View Independent Association
In our meeting on February 26, 2009, we discussed the possibilities and pitfalls of becoming a chapter of an international association of security professionals. While most of the associations provide their individual members with many benefits through certification programs, online resources, and training opportunities, the individual chapters receive less support. From our analysis, most chapters must incorporate with association-specified bylaws and follow rules established by the association. The chapter members must all be members of the international association and pay dues to both the association and the chapter, a significant amount of money every year. The chapter also has little say in the management and operations of the international association. While the individual members of the association receive benefits, the chapters are beholden to the association.
Another concern for the members is money. An organization that collects money is responsible for the proper management of that money. A government-recognized organization would have to be formed with a non-profit tax status. Records would have to kept, and tax paperwork filed every year. This is a significant amount of overhead to maintain an organization and its money. There are many ways in which that money could be mismanaged and misspent. Many organizations have failed or fallen into disarray because of concerns and disagreements about money. We want to avoid this issue because it does not help fulfill our mission.
An organization with no money has to operate in a different way. We have to take advantage of free resources available to us. The greater Lafayette community provides several physical spaces where we can hold meetings at no cost. The Center for Education and Research in Information Assurance and Security (CERIAS) has offered several physical and technical resources to the organization as part of its outreach mission. We also have enterprising members that will help find other resources and move the organization along.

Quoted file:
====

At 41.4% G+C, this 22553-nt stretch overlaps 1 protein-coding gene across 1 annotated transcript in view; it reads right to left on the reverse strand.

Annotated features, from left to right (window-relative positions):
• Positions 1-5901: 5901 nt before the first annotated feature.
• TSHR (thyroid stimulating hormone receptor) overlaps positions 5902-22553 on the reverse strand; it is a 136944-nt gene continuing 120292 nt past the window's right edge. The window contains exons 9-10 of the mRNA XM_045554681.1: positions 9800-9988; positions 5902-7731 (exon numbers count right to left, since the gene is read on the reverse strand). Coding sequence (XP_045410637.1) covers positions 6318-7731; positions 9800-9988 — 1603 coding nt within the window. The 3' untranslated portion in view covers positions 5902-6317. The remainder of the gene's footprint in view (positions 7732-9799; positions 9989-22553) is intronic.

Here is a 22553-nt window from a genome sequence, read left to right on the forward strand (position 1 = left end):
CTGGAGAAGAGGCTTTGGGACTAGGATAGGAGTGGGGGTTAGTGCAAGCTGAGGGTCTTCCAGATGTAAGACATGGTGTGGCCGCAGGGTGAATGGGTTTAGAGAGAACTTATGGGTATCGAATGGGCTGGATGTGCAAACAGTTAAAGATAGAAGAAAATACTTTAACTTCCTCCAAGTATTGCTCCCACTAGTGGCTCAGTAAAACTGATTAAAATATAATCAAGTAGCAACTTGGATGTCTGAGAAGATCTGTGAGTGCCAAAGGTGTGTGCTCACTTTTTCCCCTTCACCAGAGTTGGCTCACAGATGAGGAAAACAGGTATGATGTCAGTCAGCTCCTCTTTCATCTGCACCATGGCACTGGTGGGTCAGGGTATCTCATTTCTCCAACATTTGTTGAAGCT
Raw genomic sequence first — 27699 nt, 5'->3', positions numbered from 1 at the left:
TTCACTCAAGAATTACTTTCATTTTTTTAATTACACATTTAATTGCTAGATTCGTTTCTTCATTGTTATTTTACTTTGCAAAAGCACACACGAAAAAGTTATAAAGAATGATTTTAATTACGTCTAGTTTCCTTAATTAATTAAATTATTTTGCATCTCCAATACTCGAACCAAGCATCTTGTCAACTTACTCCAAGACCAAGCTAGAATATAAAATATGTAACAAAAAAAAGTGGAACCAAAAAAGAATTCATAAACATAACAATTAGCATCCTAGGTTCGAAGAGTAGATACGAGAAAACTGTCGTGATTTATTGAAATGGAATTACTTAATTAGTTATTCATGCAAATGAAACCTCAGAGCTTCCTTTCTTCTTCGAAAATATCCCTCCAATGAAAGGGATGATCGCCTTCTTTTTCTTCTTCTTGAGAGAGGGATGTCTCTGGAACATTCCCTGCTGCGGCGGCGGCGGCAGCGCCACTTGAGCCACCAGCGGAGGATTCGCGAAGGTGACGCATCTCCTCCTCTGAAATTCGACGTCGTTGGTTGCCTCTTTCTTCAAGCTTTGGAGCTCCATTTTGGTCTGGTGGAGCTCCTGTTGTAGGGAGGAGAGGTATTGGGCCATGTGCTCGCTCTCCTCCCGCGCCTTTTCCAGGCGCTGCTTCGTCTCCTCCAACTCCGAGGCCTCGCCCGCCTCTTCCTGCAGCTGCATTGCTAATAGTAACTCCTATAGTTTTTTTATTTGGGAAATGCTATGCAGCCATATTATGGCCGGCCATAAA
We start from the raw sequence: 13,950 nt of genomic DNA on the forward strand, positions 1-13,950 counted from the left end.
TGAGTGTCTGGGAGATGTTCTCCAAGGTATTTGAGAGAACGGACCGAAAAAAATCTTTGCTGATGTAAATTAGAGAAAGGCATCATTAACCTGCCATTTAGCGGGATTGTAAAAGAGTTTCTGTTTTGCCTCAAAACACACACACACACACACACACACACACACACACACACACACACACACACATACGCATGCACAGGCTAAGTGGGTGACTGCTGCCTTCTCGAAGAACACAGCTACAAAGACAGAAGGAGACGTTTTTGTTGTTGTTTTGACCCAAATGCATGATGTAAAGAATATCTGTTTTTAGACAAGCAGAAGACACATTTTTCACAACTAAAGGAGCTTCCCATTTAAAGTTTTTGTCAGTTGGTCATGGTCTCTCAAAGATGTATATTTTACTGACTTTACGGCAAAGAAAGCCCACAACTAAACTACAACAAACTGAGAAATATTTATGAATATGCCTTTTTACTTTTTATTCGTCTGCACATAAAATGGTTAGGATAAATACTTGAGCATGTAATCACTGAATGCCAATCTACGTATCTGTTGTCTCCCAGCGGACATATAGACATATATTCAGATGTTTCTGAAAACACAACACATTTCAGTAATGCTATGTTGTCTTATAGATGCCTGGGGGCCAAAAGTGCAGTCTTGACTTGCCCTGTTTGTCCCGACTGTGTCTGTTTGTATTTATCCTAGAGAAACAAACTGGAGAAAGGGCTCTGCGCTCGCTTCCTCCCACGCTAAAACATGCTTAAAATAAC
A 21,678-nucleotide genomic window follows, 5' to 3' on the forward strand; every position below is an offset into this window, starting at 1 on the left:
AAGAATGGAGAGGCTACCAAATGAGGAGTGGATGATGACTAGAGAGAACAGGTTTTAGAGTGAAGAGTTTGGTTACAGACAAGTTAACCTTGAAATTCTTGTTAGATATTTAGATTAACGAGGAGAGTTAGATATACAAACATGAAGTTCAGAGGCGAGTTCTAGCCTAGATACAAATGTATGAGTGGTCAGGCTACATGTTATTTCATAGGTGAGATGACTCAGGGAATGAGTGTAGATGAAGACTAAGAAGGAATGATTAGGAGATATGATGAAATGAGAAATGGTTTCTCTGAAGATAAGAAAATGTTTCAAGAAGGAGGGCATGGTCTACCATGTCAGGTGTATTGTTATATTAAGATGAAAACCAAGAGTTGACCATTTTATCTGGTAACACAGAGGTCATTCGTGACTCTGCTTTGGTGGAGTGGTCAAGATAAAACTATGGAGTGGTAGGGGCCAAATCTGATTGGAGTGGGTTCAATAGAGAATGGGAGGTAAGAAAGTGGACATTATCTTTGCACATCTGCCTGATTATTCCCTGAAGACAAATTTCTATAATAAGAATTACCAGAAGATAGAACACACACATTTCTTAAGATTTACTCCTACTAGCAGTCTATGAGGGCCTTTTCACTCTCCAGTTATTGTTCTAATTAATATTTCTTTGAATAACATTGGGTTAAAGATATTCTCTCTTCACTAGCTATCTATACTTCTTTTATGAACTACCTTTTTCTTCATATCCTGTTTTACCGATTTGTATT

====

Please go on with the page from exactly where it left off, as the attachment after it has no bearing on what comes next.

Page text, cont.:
In fact, the members are our most important asset. This organization cannot survive without them. It will be the members that provide the leadership, management, and educational opportunities. Currently, the organization will operate under the benevolent dictator model with one person serving as the de facto leader for the organization. The dictator will choose and cajole members to handle specific missions and tasks of the organization. We will rely on our members to provide presentations and training sessions, lead informative discussions, and serve as subject material experts.
Service to the organization is key to active membership. Members that are engaged, participating in, and contributing to the activities of the organization will be rewarded with greater knowledge and understanding, a stronger network of like-minded individuals, and CPE credit. Members that are not engaged or fail to participate consistently cannot be considered active members. We ask all new members to become active immediately by working on a project that will benefit the members as a whole. We want members to feel that they earned a place in the organization through their service instead of paying dues and expecting something in return for their money. Immediate engagement and direct service reverses that model and puts the emphasis back on being an active member.